The San Luis Obispo City Council showed an interest in opening up parts of its 3,850 acres of open space lands to night hiking and recreation, voting 4-1 on March 21 to ask city staff for an ordinance that would allow nighttime access to specific trails during the fall and winter seasons, when daylight is limited.
The city’s current policies prohibit public access to open space one hour after sunset up until one hour before sunrise. In August 2016, the council agreed to consider loosening those night restrictions in response to public interest.
The City Council in February ruled out allowing any night access to Bishop Peak for safety concerns, but will consider opening trails at Cerro San Luis and Laguna Lake, City Councilmember Andy Pease told New Times on March 22.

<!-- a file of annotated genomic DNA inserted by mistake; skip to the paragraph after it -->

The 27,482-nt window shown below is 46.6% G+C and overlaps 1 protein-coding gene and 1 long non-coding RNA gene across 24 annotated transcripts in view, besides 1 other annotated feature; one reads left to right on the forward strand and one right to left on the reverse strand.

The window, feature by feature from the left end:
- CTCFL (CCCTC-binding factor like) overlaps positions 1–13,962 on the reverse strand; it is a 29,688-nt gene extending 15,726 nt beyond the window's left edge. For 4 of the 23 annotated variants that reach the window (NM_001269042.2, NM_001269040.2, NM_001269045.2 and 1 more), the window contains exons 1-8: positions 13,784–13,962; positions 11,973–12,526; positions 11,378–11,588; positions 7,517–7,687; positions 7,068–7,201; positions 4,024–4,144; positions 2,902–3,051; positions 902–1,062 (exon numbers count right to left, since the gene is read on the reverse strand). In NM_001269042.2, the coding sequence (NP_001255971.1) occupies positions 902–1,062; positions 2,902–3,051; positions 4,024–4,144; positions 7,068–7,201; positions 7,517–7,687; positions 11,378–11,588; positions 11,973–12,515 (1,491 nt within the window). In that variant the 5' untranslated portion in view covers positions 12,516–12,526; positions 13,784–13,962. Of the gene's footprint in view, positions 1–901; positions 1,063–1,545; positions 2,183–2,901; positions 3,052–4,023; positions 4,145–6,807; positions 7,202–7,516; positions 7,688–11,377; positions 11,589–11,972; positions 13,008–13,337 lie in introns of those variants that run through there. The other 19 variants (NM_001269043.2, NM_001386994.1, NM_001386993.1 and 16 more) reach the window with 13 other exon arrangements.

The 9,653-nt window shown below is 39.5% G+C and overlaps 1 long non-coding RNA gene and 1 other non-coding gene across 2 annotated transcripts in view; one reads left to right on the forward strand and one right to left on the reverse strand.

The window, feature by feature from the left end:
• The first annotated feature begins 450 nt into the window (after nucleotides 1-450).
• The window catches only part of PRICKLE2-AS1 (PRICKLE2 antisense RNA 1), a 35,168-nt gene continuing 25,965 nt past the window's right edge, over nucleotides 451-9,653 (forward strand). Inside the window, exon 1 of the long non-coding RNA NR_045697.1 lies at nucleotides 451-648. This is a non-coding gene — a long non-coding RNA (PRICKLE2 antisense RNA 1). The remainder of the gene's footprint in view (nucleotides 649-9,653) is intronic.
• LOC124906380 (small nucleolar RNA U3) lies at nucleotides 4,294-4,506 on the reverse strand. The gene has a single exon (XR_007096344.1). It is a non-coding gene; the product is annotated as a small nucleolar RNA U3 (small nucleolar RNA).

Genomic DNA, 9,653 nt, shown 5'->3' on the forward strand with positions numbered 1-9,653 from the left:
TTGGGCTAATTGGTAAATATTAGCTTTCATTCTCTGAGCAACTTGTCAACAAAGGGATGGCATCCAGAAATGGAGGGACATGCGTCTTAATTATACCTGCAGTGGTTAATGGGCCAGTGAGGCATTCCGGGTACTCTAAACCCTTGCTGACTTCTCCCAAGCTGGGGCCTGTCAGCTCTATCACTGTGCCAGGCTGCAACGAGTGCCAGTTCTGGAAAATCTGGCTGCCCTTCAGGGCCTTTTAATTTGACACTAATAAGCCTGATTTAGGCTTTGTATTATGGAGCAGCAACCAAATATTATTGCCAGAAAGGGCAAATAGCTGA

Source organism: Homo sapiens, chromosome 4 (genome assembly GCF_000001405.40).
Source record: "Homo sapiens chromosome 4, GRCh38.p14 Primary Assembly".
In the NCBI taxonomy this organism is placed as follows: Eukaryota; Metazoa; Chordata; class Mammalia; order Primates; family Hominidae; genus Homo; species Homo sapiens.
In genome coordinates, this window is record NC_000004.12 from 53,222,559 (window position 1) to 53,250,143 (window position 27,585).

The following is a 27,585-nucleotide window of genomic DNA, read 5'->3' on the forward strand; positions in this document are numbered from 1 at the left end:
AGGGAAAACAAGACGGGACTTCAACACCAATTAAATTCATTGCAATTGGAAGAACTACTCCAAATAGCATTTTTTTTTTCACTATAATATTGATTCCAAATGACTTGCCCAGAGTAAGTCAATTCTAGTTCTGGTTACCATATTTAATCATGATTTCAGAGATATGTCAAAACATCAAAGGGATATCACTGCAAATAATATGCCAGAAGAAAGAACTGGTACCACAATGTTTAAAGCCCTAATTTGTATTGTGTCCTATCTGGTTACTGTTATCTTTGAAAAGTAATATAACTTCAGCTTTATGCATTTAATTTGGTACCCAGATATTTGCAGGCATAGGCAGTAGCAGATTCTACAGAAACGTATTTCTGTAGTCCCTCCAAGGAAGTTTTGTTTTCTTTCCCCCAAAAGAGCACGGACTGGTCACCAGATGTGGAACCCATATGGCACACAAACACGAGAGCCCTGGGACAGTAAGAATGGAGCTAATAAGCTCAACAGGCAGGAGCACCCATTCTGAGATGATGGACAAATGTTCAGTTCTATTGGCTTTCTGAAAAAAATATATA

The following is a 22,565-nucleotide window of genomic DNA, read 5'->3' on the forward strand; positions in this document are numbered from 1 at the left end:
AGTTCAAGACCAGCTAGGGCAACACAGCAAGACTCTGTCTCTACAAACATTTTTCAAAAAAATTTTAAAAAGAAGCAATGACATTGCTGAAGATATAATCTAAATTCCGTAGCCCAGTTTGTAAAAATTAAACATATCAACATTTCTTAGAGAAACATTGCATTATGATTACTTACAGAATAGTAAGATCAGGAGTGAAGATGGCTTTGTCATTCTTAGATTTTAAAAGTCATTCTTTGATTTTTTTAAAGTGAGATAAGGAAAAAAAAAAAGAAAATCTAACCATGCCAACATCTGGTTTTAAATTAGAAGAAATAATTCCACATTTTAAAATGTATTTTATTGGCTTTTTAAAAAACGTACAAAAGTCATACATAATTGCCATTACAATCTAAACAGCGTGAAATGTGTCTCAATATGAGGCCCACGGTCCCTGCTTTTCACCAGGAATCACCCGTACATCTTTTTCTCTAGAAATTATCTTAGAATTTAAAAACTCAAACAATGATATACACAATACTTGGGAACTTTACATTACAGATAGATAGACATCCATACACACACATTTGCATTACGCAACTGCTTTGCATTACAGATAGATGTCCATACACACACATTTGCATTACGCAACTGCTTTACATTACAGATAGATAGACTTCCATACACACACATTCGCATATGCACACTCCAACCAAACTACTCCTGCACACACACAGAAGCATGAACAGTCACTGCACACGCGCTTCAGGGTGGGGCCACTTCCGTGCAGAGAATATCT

“We’re all interested in an incremental approach [to allowing nighttime access],” Pease said.
Local recreationalists argue that in the winter months, there’s often not enough time after a work day to hike or bike the trails before sunset. But many environmentally oriented residents have qualms about the impacts of nighttime activity on the wildlife accustomed to a peaceful nocturnal habitat. There are also concerns about how the new rules would address hiker safety, nighttime noise in adjacent neighborhoods, and enforcement.
For now, nighttime hiking is still illegal. But Pease said she expects the new ordinance to come back before the City Council in time for potential nighttime use next fall and winter.